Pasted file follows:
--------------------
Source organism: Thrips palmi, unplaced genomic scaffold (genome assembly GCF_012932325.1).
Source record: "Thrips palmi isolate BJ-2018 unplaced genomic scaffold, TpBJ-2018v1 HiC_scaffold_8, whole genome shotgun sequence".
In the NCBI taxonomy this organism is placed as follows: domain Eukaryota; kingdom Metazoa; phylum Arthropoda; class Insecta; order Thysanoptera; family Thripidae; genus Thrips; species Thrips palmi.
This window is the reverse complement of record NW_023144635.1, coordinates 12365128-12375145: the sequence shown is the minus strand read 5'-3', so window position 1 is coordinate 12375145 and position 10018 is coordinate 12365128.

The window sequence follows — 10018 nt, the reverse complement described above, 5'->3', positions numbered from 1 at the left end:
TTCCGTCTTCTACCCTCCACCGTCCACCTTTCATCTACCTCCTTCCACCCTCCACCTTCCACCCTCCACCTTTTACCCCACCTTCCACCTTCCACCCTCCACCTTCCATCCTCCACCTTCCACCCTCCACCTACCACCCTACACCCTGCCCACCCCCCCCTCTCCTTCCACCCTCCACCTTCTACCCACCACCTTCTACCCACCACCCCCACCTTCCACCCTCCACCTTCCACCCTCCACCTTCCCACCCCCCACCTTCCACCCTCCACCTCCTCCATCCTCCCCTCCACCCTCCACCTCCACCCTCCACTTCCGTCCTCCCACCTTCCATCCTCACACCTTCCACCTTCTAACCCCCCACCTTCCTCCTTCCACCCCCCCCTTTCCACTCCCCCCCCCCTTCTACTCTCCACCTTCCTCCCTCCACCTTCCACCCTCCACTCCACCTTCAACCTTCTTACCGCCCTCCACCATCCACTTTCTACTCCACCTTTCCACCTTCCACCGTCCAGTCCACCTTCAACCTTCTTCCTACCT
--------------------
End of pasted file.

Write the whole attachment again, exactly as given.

Source organism: Thrips palmi, unplaced genomic scaffold (genome assembly GCF_012932325.1).
Source record: "Thrips palmi isolate BJ-2018 unplaced genomic scaffold, TpBJ-2018v1 HiC_scaffold_8, whole genome shotgun sequence".
In the NCBI taxonomy this organism is placed as follows: domain Eukaryota; kingdom Metazoa; phylum Arthropoda; class Insecta; order Thysanoptera; family Thripidae; genus Thrips; species Thrips palmi.
This window is the reverse complement of record NW_023144635.1, coordinates 12365128-12375145: the sequence shown is the minus strand read 5'-3', so window position 1 is coordinate 12375145 and position 10018 is coordinate 12365128.

The window sequence follows — 10018 nt, the reverse complement described above, 5'->3', positions numbered from 1 at the left end:
TTCCGTCTTCTACCCTCCACCGTCCACCTTTCATCTACCTCCTTCCACCCTCCACCTTCCACCCTCCACCTTTTACCCCACCTTCCACCTTCCACCCTCCACCTTCCATCCTCCACCTTCCACCCTCCACCTACCACCCTACACCCTGCCCACCCCCCCCTCTCCTTCCACCCTCCACCTTCTACCCACCACCTTCTACCCACCACCCCCACCTTCCACCCTCCACCTTCCACCCTCCACCTTCCCACCCCCCACCTTCCACCCTCCACCTCCTCCATCCTCCCCTCCACCCTCCACCTCCACCCTCCACTTCCGTCCTCCCACCTTCCATCCTCACACCTTCCACCTTCTAACCCCCCACCTTCCTCCTTCCACCCCCCCCTTTCCACTCCCCCCCCCCTTCTACTCTCCACCTTCCTCCCTCCACCTTCCACCCTCCACTCCACCTTCAACCTTCTTACCGCCCTCCACCATCCACTTTCTACTCCACCTTTCCACCTTCCACCGTCCAGTCCACCTTCAACCTTCTTCCTACCT